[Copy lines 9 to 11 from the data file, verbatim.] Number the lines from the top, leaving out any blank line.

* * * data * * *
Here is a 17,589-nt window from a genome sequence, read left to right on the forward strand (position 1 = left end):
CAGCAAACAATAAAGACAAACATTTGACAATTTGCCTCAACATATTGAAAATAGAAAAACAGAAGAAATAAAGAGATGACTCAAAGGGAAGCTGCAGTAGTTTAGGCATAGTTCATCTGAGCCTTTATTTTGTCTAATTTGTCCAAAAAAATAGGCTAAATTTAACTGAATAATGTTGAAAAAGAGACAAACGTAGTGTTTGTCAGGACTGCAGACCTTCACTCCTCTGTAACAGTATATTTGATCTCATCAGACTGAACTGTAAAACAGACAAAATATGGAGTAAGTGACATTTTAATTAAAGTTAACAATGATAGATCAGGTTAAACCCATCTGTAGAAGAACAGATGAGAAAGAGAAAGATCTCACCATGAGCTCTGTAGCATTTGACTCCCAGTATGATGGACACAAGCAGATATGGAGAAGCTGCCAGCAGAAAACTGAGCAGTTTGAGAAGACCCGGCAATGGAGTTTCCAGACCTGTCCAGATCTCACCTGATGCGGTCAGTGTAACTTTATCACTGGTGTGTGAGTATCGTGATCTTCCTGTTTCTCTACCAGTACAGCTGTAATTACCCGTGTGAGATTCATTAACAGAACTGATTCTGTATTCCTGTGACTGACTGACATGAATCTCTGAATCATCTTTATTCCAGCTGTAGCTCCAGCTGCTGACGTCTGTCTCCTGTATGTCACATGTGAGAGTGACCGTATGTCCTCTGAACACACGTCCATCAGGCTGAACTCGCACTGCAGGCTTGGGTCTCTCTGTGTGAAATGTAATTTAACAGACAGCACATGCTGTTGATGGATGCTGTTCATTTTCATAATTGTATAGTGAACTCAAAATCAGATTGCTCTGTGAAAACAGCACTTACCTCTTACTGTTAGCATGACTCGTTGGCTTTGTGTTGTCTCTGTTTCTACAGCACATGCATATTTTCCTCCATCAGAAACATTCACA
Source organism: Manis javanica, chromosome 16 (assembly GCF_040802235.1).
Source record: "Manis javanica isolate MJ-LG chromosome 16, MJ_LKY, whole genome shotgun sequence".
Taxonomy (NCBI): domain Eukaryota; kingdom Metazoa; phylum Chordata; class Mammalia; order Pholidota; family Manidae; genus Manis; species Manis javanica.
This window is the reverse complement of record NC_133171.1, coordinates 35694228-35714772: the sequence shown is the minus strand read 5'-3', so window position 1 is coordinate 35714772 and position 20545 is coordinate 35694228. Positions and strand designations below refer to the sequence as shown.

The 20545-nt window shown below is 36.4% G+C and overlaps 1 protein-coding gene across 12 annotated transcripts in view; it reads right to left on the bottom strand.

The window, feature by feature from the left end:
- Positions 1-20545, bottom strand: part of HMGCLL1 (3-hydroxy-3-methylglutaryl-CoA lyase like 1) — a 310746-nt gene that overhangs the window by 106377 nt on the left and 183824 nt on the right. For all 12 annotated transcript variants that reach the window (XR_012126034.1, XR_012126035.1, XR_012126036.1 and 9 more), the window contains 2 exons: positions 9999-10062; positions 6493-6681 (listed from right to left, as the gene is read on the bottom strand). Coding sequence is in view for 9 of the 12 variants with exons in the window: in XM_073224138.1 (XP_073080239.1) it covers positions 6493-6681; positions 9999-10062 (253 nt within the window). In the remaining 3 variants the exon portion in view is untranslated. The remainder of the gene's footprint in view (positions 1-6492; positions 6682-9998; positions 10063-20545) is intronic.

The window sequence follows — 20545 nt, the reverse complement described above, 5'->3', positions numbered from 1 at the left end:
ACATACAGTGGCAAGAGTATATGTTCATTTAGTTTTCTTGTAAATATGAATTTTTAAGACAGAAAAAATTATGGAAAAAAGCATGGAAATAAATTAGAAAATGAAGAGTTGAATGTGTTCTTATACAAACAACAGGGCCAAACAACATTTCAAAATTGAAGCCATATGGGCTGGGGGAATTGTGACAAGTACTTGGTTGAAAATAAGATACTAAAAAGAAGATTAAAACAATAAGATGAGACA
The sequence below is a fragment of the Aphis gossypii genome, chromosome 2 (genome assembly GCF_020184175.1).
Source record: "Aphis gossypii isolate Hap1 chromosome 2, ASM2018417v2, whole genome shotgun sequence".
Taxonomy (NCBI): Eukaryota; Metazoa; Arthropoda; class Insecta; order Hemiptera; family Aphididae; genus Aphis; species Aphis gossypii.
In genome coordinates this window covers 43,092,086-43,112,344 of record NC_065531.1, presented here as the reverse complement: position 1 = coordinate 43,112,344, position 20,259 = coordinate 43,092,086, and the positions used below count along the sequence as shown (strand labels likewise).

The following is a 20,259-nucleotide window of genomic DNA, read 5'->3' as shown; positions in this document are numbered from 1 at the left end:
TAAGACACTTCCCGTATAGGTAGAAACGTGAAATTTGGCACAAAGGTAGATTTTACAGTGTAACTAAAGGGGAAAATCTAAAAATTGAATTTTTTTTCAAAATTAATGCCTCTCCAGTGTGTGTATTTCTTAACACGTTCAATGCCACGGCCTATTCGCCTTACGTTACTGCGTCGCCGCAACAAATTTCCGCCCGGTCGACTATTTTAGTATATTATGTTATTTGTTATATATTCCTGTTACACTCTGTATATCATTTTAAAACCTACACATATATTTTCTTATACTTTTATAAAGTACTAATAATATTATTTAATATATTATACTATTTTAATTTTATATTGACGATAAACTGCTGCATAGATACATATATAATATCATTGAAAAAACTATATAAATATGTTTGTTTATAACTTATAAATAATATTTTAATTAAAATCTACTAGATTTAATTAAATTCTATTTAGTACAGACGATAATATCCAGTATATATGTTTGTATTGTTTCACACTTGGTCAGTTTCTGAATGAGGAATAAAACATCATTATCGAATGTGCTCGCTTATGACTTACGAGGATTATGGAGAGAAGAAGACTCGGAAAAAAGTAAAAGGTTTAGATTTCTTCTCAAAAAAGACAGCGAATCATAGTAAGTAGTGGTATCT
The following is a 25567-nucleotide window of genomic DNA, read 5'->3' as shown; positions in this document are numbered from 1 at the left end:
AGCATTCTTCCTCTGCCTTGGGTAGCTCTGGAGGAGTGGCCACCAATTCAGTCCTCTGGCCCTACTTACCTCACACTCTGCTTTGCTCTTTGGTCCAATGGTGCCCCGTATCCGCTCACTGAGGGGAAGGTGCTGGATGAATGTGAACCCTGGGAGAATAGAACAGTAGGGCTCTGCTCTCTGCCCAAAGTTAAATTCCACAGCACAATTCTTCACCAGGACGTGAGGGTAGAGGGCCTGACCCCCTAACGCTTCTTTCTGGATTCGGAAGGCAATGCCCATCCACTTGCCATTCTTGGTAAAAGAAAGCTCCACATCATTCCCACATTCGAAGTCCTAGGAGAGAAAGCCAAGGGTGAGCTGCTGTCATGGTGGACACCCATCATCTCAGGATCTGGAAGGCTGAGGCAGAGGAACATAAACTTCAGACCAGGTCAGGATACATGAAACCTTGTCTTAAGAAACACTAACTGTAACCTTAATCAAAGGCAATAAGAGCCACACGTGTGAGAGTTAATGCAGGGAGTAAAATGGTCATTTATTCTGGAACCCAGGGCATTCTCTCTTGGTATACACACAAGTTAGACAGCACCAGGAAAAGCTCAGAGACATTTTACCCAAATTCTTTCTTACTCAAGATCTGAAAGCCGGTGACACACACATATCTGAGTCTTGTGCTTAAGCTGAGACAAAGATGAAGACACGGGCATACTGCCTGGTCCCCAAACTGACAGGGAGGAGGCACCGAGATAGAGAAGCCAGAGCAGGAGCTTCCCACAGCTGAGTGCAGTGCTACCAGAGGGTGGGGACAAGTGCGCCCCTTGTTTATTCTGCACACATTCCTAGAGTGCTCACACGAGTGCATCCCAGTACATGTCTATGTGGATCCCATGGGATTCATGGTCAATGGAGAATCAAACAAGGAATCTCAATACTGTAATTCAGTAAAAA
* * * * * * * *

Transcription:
- Positions 1-20545, bottom strand: part of HMGCLL1 (3-hydroxy-3-methylglutaryl-CoA lyase like 1) — a 310746-nt gene that overhangs the window by 106377 nt on the left and 183824 nt on the right. For all 12 annotated transcript variants that reach the window (XR_012126034.1, XR_012126035.1, XR_012126036.1 and 9 more), the window contains 2 exons: positions 9999-10062; positions 6493-6681 (listed from right to left, as the gene is read on the bottom strand). Coding sequence is in view for 9 of the 12 variants with exons in the window: in XM_073224138.1 (XP_073080239.1) it covers positions 6493-6681; positions 9999-10062 (253 nt within the window). In the remaining 3 variants the exon portion in view is untranslated. The remainder of the gene's footprint in view (positions 1-6492; positions 6682-9998; positions 10063-20545) is intronic.

The window sequence follows — 20545 nt, the reverse complement described above, 5'->3', positions numbered from 1 at the left end:
ACATACAGTGGCAAGAGTATATGTTCATTTAGTTTTCTTGTAAATATGAATTTTTAAGACAGAAAAAATTATGGAAAAAAGCATGGAAATAAATTAGAAAATGAAGAGTTGAATGTGTTCTTATACAAACAACAGGGCCAAACAACATTTCAAAATTGAAGCCATATGGGCTGGGGGAATTGTGACAAGTACTTGGTTGAAAATAAGATACTAAAAAGAAGATTAAAACAATAAGATGAGACA